The Australian Nursing and Midwifery Federation (ANMF) welcomes the ALP’s new Shadow Ministry, saying the appointments of Chris Bowen, Julie Collins and Ged Kearney in the key health and aged care portfolios, respectively, will provide new opportunities to deliver better care outcomes for all Australians.
The ANMF is also confident the Opposition, under new leader Anthony Albanese, will remain committed to the ALP’s pre-election commitment of ‘improving quality of care’ by boosting staffing levels in the under-resourced aged care sector.
“We congratulate Mr Bowen, Ms Collins and Ms Kearney on their respective appointments to the Shadow Ministries,” ANMF Federal Secretary, Annie Butler, said today.
“On behalf of our members, we look forward to working with them all, in order to create the necessary frameworks that are urgently required to strengthen the country’s health and aged care systems.
“Already, Mr Bowen, who’s been appointed Shadow Minister for Health and Ms Kearney, appointed Shadow Assistant Minister for Aged Care, have supported the ANMF’s campaign to fix the crisis in aged care.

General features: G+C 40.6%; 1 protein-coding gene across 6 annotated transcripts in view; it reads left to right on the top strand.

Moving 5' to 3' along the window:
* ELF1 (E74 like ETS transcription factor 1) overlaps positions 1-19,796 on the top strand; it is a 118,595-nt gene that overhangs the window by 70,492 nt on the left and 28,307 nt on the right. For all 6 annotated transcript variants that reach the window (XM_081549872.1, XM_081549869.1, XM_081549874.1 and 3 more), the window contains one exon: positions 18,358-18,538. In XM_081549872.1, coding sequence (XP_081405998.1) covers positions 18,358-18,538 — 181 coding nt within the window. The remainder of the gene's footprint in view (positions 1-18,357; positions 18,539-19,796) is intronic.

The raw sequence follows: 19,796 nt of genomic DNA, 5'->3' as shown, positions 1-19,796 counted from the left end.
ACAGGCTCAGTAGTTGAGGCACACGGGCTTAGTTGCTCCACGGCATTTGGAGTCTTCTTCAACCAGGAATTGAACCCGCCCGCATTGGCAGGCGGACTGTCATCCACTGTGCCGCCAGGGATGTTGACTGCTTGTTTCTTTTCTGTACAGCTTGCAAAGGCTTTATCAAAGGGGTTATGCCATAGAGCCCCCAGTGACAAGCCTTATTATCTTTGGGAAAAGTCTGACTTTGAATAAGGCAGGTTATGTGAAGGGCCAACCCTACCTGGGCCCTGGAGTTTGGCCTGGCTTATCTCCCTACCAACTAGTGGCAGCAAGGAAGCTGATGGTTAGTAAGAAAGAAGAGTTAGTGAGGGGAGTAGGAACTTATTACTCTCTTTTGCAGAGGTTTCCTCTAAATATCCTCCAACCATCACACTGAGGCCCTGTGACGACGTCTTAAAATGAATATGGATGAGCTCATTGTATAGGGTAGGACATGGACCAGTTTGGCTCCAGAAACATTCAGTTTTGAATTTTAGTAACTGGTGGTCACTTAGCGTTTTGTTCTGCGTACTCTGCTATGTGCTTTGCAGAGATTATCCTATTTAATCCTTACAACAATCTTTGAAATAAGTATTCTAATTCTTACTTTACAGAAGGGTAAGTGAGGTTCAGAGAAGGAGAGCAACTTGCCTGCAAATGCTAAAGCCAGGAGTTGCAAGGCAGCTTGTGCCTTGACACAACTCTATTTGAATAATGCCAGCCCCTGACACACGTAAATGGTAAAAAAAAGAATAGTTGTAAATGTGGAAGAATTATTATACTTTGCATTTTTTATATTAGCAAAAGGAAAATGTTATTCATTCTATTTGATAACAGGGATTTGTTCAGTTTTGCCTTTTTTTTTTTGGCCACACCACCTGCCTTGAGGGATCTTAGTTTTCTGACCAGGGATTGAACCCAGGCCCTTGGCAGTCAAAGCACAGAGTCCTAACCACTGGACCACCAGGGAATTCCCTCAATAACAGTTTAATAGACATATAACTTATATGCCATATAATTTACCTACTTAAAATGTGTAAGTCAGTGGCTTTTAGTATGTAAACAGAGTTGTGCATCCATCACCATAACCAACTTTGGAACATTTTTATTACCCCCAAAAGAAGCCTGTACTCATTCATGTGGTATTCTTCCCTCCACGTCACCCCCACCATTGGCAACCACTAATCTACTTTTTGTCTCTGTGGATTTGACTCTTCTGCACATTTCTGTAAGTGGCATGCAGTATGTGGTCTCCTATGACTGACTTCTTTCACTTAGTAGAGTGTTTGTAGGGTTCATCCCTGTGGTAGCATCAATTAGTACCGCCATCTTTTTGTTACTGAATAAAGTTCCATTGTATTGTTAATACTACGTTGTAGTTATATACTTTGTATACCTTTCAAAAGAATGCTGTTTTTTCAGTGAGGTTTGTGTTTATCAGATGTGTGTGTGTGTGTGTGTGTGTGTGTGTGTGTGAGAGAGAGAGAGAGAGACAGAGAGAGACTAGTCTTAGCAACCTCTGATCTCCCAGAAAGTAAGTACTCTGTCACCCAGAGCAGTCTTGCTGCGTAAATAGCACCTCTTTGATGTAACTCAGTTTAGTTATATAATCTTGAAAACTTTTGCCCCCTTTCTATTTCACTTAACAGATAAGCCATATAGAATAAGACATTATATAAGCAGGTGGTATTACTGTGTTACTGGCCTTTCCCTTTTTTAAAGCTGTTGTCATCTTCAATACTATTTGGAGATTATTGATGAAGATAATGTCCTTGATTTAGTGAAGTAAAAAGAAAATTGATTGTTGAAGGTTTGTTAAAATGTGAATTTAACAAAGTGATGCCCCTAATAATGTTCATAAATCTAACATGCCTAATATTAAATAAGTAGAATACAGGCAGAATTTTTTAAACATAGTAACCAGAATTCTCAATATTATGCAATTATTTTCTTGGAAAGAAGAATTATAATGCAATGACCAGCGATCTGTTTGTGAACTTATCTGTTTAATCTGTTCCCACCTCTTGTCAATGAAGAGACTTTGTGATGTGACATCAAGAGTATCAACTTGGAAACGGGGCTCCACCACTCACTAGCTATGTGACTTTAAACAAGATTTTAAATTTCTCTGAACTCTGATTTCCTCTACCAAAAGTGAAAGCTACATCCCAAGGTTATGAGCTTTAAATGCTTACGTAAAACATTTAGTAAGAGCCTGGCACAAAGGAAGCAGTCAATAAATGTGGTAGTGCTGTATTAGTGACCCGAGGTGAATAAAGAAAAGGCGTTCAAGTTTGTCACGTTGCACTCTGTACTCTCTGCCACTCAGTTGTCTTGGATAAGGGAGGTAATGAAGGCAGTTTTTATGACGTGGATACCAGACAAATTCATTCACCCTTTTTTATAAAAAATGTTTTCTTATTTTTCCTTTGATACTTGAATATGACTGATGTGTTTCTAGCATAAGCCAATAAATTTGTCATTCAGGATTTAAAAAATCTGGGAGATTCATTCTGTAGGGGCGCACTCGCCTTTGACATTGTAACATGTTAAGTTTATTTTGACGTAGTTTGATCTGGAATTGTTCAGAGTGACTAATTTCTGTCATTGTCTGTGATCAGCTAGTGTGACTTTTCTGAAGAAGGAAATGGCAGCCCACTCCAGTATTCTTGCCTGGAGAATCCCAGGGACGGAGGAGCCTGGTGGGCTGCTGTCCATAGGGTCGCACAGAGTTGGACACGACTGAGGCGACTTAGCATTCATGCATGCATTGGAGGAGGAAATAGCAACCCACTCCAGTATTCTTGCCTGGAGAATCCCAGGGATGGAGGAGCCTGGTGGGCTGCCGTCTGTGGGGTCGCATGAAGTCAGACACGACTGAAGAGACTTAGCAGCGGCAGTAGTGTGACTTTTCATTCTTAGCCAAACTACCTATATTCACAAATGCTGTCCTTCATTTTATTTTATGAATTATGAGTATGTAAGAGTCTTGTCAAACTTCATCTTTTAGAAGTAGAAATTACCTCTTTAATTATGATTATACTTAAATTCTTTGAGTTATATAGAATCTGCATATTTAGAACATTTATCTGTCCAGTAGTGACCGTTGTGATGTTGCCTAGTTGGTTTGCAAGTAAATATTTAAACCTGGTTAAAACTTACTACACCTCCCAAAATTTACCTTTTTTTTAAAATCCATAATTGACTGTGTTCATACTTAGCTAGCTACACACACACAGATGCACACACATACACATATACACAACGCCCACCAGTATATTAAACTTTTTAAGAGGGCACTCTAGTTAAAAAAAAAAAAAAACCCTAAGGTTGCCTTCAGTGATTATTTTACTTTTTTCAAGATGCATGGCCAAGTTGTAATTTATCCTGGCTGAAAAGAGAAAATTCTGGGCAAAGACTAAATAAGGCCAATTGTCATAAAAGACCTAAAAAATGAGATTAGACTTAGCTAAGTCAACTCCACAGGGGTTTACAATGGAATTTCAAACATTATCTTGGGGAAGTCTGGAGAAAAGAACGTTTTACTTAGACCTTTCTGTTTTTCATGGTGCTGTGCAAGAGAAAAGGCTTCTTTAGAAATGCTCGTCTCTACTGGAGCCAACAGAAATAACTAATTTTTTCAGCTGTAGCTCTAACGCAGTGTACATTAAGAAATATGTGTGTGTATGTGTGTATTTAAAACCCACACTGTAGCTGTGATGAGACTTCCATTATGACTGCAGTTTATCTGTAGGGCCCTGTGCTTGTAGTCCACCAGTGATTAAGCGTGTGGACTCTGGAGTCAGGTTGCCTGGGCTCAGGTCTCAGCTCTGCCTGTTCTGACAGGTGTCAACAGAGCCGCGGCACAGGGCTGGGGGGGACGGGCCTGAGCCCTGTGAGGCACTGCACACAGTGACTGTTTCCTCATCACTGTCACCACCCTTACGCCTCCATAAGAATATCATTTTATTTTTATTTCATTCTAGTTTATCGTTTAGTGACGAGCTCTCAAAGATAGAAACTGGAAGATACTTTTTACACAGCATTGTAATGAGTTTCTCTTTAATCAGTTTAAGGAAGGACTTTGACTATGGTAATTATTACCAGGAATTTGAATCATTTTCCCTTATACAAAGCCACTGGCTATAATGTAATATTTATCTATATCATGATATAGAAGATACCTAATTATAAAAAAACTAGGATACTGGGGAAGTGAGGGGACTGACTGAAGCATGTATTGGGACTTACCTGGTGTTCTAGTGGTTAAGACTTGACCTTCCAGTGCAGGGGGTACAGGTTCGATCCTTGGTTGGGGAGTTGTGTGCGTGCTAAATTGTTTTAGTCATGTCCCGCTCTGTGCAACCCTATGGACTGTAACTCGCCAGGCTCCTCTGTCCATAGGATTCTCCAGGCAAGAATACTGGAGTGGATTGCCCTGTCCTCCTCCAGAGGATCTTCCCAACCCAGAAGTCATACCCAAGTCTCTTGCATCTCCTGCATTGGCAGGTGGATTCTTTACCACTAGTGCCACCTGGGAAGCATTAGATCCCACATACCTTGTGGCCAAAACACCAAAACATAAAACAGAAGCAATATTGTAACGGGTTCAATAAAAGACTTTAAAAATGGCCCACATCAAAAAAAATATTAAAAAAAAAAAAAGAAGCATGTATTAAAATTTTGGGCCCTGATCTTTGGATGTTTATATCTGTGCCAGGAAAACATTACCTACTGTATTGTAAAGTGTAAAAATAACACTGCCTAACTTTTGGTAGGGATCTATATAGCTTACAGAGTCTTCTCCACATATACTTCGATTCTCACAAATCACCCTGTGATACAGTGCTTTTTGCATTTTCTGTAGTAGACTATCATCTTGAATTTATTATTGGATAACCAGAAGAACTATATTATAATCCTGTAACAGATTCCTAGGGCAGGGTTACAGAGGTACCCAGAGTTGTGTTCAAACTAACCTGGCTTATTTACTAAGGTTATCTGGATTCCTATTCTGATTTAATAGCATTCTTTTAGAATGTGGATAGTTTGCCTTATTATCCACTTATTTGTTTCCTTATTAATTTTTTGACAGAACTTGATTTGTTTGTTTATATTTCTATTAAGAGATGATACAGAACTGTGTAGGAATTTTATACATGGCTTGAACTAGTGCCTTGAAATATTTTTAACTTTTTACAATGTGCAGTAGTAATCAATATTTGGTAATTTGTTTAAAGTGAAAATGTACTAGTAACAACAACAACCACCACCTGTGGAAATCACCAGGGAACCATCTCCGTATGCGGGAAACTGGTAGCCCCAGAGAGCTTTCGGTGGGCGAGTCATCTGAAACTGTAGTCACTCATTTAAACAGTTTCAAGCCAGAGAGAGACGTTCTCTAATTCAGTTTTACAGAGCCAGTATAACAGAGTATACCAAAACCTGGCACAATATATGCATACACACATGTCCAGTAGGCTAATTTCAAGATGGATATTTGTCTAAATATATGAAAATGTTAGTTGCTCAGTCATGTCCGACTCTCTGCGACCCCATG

“As we know, Ms Kearney is a former nurse who was Federal Secretary of our proud union and in fact, 10 years ago, launched the campaign to introduce mandated ratios, so older Australians get the care they deserve.
“We’re excited that finally, we have someone who understands aged care and understands what has to be done to fix it.”
The ANMF also congratulates another former nurse Helen Haines, who won the Victorian seat of Indi, becoming the first Independent candidate to succeed another Independent in Federal Parliament and South Australian Independent, Rebekha Sharkie, who was re-elected in the seat of Mayo.
In 2018, Ms Sharkie introduced a Private Member’s Bill which would require the publication of staffing ratios in all aged care facilities, a move supported by the ANMF, and the ALP prior to the election, as a first-step in improving the transparency and accountability of government-funded aged care providers.